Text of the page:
Yay me?

Are you a creative?  Do you find the time to create?

*no, I don’t think this blog counts as a creative passion… I’m not sure what we could call it, but… we’re not quitting our jobs to monetize it.

The year of the oxygen mask

My current goal is to make 2019 the year I finally find my oxygen mask.  You know, “make sure your own mask is on first before helping others”?

Background:

In October 2016 I was having a very stressful time and then election day hit.  It did not go well for feminists.  Fortunately I had recently started therapy again and was still on one psychiatric medication, but I got an additional one at the suggestion of an excellent psychiatrist who is unfortunately hard to get hold of and who doesn’t take my insurance.  At the time I was working with a group that researched (among other things) health in Latinx communities, and I am White.  I was chicken and called in sick to work the day after election day.  Then I pulled myself together.  You know how politics has gone since then.

A week later, my beloved father-in-law died unexpectedly.  Most of 2017 was spent in mourning.  In 2017, our cat almost died several times and then did die (we have new ones now!), and my beloved grandmother died just before Christmas (she was very old, and the heart of the family), and my other grandmother’s dementia got the best of her.  Her body is still walking around, but she’s away with the fairies.  There were a few months where our apartment seemed to have contagious depression.  My sister’s husband was laid off in a really dickish way in mid-December of 2017.  Friends were sad and anxious.  Far-away family struggled with finances, finding my grandmother a nursing home that would take her (achieved in 2018!), and my beloved aunt got very very sick in early to mid-2018 and perforated her bowel from the stress of it (surgery, months with an ostomy bag, weight down to less than 90 lbs.).  My cousin almost died and had to have emergency brain surgery the night of Christmas Eve 2017, causing his father my uncle to miss his own mother’s funeral.  In 2017 and 2018, my father got diagnosed with something potentially scary (he’s fine now, but has an occasional midnight panic attack), my sister struggled with infertility, my mother-in-law and her whole family grieved and mourned, I quit my job and got another (where I have a good boss), and so did my partner.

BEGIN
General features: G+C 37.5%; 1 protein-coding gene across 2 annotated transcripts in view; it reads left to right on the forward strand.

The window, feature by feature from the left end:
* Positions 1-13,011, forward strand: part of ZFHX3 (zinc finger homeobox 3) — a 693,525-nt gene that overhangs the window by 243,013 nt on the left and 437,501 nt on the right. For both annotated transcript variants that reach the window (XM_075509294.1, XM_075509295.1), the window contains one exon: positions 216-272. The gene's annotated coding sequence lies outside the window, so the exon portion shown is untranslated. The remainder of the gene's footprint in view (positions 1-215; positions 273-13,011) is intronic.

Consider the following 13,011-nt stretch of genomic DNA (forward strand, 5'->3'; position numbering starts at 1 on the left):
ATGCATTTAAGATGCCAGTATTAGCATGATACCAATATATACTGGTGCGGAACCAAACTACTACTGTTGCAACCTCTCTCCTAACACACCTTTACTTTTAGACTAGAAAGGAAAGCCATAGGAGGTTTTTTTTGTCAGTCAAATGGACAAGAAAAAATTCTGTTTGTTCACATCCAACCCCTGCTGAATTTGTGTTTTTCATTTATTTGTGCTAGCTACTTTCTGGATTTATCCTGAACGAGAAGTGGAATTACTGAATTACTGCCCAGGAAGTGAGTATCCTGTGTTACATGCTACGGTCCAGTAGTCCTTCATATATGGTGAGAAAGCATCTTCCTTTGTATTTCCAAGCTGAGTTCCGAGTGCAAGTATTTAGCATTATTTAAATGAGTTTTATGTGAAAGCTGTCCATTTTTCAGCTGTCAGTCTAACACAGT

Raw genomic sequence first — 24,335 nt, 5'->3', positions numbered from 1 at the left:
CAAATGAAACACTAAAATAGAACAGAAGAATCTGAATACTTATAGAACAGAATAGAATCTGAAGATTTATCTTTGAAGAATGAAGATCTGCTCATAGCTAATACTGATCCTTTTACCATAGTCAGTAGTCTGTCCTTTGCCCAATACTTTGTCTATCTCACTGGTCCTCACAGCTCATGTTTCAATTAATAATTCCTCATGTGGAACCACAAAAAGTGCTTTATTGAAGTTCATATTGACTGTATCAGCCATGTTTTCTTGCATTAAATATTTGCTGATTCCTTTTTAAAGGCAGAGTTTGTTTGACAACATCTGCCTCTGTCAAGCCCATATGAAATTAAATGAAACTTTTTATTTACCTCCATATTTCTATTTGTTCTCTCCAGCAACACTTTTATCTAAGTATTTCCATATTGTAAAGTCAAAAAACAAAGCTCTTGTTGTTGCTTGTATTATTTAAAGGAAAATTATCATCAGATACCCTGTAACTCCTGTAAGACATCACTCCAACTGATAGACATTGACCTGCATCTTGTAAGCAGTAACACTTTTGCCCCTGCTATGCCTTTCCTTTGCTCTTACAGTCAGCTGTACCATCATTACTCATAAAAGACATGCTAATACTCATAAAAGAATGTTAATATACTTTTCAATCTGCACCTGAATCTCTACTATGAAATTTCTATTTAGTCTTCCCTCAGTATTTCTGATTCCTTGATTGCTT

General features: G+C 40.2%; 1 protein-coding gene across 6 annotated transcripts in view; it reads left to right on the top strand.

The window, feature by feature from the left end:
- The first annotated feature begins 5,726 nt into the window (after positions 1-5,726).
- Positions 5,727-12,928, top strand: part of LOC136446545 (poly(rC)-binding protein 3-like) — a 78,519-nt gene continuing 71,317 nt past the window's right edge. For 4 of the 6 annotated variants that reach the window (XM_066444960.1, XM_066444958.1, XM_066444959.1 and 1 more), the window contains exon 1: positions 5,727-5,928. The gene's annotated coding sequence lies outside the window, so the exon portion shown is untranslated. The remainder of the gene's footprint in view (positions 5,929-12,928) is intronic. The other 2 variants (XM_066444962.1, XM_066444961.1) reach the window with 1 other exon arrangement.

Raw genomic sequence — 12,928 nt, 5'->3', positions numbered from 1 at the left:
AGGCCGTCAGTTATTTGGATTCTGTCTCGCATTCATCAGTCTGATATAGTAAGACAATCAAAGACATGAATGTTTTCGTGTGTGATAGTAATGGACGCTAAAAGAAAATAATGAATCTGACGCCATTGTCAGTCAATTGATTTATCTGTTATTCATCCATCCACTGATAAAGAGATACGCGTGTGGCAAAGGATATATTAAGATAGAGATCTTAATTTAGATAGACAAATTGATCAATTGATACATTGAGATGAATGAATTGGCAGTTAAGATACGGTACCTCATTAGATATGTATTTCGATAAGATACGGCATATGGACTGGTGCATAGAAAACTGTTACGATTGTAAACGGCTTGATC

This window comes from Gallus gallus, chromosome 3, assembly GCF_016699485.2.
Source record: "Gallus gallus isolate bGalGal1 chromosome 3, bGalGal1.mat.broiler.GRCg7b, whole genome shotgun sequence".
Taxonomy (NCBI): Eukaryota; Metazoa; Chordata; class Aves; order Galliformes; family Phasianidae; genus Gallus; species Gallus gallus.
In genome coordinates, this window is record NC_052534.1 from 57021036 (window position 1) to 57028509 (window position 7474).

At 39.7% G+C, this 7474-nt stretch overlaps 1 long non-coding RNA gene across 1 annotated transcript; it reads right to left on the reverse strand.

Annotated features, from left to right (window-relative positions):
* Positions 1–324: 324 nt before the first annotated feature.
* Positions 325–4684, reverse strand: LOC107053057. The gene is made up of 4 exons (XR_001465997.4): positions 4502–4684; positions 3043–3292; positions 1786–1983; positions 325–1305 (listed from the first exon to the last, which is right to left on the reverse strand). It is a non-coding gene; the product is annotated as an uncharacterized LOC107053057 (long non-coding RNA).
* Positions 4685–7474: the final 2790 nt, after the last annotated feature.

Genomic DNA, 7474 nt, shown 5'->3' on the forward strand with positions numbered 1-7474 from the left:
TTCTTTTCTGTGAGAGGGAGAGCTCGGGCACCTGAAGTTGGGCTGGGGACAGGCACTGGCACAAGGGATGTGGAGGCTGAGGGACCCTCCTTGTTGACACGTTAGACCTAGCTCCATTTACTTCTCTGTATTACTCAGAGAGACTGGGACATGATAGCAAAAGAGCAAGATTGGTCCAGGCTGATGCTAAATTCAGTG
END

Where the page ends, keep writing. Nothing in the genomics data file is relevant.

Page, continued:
Going into 2019, I have just recently, like in the past few months, started to feel like I can even take a breath.  2018 was something of a dumpster fire, but it was also the year of the gradual, eventual turnaround for people I care about.  We might be ok now; I just need like another 6 months of nobody dying and I’ll be able to brain again.  Come on, just make it six more months!